Rising uncertainty over the ramifications of the judicial changes on economic growth and asset regulation has also private individuals looking to move money to foreign accounts. Some $4 billion has been transferred out of Israel and into foreign banks in the past three weeks, according to unnamed banking sources cited in the Hebrew media.

“I see on an individual level that people are moving their money because they are truly worried about what’s happening here,” Rabinowitz said. “I think for companies it is also making sense because the shekel is depreciating and if you believe that the US dollar is going to keep getting stronger against the shekel, why not hold dollars in the US versus holding it here.”

For the past weeks, tens of thousands of Israelis, including tech employees, have gone to the streets in protest of the emerging judicial changes and in support of protecting Israel’s democracy and judicial independence. On Saturday, US President Joe Biden weighed in publicly for the first time on Israel’s judiciary changes in a rare statement to The New York Times calling on Netanyahu’s government to seek “consensus” rather than jamming through its controversial judicial overhaul.

Calling Israel a strong ally, US Senator Dick Durbin, the chairman of the Senate Judiciary Committee and the second-highest ranking Democrat in the chamber, told Haaretz this week that the Israeli government was on track to “harm key shared values between the United States and Israel,” calling on political leaders to “step back from the brink of recklessly damaging the country’s key democratic institutions.”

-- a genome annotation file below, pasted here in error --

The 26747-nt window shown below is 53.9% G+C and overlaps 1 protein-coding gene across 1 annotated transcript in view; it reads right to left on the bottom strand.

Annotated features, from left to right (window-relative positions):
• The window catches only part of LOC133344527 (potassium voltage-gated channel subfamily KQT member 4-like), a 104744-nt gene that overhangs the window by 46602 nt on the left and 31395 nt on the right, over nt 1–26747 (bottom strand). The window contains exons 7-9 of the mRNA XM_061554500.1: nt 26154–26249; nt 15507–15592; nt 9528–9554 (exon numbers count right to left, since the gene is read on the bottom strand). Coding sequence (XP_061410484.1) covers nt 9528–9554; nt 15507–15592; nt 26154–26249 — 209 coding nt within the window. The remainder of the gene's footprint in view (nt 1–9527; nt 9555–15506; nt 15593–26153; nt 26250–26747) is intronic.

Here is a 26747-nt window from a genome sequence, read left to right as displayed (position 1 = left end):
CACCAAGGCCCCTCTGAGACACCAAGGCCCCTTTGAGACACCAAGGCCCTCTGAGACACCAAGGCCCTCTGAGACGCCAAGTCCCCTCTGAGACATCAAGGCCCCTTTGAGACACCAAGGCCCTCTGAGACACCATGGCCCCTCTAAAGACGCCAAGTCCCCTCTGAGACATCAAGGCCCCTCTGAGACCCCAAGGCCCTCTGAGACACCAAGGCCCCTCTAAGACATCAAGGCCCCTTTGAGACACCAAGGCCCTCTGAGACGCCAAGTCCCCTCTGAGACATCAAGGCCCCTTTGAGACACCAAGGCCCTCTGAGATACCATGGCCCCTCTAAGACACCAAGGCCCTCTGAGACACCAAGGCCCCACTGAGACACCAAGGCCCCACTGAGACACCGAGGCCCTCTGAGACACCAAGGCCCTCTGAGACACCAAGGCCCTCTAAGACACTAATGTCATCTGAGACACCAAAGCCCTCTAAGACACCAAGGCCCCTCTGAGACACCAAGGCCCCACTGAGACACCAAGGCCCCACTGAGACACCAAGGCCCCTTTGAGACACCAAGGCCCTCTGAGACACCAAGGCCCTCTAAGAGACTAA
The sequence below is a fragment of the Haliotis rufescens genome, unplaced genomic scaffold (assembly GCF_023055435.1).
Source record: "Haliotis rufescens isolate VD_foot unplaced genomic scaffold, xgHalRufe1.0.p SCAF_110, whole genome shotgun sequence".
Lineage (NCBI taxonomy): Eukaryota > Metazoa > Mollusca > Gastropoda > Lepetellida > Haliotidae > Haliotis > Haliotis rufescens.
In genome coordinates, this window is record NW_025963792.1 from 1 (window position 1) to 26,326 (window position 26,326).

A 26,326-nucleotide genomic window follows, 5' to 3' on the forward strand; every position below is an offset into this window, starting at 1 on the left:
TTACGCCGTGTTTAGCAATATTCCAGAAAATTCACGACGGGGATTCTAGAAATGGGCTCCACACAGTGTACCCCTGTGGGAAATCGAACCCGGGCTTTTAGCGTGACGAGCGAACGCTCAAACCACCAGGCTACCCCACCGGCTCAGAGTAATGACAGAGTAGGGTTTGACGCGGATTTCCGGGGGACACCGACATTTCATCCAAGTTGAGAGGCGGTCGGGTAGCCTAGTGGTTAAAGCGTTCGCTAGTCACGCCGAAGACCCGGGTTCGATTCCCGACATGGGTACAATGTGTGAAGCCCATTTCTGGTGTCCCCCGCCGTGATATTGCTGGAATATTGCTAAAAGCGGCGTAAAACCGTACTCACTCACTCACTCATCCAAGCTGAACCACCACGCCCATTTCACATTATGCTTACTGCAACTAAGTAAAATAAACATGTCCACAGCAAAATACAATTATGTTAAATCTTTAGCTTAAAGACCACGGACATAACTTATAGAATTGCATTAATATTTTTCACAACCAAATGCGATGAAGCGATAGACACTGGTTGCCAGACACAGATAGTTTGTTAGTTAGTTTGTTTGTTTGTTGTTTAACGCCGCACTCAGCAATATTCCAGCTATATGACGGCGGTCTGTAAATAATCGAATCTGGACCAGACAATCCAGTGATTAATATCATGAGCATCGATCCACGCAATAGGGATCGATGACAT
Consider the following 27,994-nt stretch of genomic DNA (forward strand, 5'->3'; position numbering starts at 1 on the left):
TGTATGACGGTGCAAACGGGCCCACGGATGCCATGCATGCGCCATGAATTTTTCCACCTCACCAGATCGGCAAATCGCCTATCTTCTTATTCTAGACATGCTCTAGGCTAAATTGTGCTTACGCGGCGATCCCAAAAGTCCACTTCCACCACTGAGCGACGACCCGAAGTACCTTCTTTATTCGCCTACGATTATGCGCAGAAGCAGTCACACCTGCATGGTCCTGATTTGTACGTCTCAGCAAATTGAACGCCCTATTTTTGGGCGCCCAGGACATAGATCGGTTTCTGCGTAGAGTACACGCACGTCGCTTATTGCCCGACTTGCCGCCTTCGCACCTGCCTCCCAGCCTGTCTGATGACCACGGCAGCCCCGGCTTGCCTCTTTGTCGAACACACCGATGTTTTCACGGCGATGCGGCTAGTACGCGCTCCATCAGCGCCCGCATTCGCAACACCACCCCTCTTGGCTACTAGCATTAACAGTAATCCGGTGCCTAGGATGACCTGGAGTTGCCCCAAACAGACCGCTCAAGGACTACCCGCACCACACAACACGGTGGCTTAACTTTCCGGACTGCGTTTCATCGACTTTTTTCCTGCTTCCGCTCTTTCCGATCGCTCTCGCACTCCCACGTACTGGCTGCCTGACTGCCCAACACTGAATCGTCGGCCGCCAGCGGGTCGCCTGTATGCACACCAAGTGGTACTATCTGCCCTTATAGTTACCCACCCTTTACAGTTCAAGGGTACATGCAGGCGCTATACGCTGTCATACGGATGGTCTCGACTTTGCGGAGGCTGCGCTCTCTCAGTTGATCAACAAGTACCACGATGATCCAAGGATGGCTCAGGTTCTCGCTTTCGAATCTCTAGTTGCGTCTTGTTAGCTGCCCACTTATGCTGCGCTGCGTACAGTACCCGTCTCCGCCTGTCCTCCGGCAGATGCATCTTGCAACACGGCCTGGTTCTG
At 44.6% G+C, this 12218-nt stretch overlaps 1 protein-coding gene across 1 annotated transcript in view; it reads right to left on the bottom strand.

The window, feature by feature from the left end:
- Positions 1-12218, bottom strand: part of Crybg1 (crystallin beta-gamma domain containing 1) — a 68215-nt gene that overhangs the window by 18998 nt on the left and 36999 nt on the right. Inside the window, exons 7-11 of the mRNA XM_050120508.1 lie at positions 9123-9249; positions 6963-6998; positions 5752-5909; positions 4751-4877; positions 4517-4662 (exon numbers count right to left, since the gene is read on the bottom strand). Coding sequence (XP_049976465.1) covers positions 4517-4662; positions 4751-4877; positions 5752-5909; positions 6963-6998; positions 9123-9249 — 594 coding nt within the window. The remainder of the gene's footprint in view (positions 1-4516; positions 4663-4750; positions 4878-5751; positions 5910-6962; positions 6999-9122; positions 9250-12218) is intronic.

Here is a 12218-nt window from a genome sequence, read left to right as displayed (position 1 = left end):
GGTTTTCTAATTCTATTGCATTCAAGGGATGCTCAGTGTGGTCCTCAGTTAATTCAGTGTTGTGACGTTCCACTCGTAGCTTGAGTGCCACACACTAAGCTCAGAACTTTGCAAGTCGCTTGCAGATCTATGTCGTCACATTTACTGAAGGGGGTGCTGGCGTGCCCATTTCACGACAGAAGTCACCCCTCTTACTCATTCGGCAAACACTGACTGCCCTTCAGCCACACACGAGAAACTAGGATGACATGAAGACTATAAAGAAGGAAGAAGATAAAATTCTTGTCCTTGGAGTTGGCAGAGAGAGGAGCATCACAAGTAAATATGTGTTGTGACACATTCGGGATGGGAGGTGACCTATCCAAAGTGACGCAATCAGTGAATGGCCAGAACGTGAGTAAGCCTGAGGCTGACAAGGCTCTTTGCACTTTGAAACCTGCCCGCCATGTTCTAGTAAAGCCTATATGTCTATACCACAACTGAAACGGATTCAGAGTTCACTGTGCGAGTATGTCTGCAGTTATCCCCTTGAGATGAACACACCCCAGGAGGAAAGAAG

Senate Majority Leader Chuck Schumer is reportedly coming for a visit to Israel next week with a delegation of Senate Democrats for meetings with Netanyahu and other senior officials as more supporters of Israel in the US Congress are speaking up to warn the government about going ahead with the proposed changes.

Rabinowitz is urging Schumer to not just meet with political leaders in Israel but to come to the planned Saturday protests on Kaplan Street in Tel Aviv on February 25th together with all the senators that are traveling with him.

“Meet the people that truly build this country from previously leading the most elite army units to the high-tech sector that drives the country forward and helps solve so many of the world’s challenges,” Rabinowitz wrote in an appeal note. “Be on the side of democracy, be on the side of justice, be on the side of women, LGBTQ and minorities.”

“We truly want our engineers and their laptops connected to the cloud, to remain in Israel, serve in our army R&D units, pay taxes and lead the world innovation from here in Israel.”